Determining the Foreign Exchange Rate

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3.1 Determinants of Exchange Rate

Foreign exchange rate is the price of a unit of foreign currency in terms of the domestic currency . In a floating exchange rate mechanism, foreign exchange rate is determined in the same way like the price of any other commodity in a free market economy. Thus, change in the value of the domestic currency relies on factors like foreign exchange reserves, money supply in the economy, the central bank’s policies and differences in the interest yield on dated securities of the concerned economies.

The foreign exchange rate influences purchasing power of income and capital gains obtained from returns, interest rates, inflation as well as foreign direct investment through relative wage and wealth channels. This makes exchange rates an extremely important monetary tool. However, the exchange rate itself is in fact influenced by a number of factors.

3.1.1 Bank Rate

The Reserve bank of India achieves its monetary policy objectives by changing the bank rate. When such a change comes unexpected, the market changes its expectations about the future monetary policy. Therefore an increase in the bank rate, indicating a tight monetary policy, would result in expectations that the bank rate will decrease in the future. This expectation results in a depreciation of currency. However, if the market expects the bank rate to further increase to lower domestic inflation, it would result in anticipation of future appreciation of the currency. This expectation results in appreciation of the currency.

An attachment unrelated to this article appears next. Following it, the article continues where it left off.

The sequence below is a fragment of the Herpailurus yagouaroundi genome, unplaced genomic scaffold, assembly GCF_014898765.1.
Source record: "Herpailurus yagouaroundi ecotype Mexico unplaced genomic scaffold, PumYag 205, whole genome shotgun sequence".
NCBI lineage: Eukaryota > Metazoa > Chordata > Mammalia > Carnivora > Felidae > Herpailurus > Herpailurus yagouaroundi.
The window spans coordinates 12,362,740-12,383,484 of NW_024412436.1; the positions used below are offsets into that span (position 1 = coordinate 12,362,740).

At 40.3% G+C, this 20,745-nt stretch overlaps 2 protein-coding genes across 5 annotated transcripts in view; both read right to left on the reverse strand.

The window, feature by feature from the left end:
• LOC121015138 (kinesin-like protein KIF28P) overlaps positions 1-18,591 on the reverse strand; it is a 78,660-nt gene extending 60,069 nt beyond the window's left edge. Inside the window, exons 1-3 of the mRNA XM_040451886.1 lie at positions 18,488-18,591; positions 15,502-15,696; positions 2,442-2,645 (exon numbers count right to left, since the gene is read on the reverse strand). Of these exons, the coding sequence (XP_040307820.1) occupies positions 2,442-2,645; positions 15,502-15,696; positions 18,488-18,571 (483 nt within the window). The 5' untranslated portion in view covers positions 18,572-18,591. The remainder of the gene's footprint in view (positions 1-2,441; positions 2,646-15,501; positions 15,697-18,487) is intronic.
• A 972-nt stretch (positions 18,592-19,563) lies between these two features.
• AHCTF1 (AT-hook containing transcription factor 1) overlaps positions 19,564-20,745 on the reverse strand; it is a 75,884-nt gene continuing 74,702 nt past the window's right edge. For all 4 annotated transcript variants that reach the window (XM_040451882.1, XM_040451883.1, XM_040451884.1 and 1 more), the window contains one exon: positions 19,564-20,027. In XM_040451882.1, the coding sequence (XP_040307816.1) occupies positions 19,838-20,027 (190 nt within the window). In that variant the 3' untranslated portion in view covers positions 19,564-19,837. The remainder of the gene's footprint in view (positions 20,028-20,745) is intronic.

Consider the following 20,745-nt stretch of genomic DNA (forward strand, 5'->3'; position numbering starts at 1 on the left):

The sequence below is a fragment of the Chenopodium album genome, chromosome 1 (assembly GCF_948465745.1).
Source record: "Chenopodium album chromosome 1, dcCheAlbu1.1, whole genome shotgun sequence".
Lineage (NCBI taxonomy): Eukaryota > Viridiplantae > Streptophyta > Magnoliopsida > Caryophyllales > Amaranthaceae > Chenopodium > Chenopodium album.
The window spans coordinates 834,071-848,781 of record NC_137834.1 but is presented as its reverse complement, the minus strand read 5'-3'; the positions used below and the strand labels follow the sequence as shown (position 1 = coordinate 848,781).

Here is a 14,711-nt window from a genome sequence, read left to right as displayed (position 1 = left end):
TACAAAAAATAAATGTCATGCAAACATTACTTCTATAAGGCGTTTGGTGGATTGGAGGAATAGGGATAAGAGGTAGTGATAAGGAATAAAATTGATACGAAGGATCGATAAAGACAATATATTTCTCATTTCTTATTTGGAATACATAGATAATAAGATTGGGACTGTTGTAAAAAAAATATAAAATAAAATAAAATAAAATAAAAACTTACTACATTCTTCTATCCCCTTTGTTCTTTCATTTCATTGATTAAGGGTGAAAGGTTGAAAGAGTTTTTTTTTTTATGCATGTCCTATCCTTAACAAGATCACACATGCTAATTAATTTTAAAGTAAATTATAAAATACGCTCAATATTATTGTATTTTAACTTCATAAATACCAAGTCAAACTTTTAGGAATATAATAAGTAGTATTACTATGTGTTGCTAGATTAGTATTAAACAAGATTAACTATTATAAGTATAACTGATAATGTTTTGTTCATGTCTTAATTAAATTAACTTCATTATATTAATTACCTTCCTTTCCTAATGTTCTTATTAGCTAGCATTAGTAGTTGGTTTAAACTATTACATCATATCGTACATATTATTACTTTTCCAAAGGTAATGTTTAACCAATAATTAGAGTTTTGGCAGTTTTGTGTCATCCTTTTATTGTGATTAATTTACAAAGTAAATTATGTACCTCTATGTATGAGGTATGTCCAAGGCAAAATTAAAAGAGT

A Report of the Committee on Fuller Capital Account Convertibility accepted that volatility in exchange rate is caused due to flexible exchange rate policy, inflationary pressure and capital inflow. It recogniz...

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...porting the hypothesis. The Aloy and Gente Paper (2005) demonstrated that a country’s population structure has an impact on the overall spending, savings, affecting the purchasing power parity and thus the exchange rate.

Other principal factors that cause fluctuations in the exchange rate include the central bank’s intervention, supply of foreign exchange reserves, public debt, trading terms and political stability. Renu Kohli (2002) also attempted to check whether specific factors like structural changes in exchange rate regime, loosening of foreign exchange restrictions and trade liberalization in India had an impact on the real exchange rate. The results showed that with liberalization and development of foreign exchange markets, factors like capital flows, volatility in capital flows and forward premium have become important in determining exchange rates.
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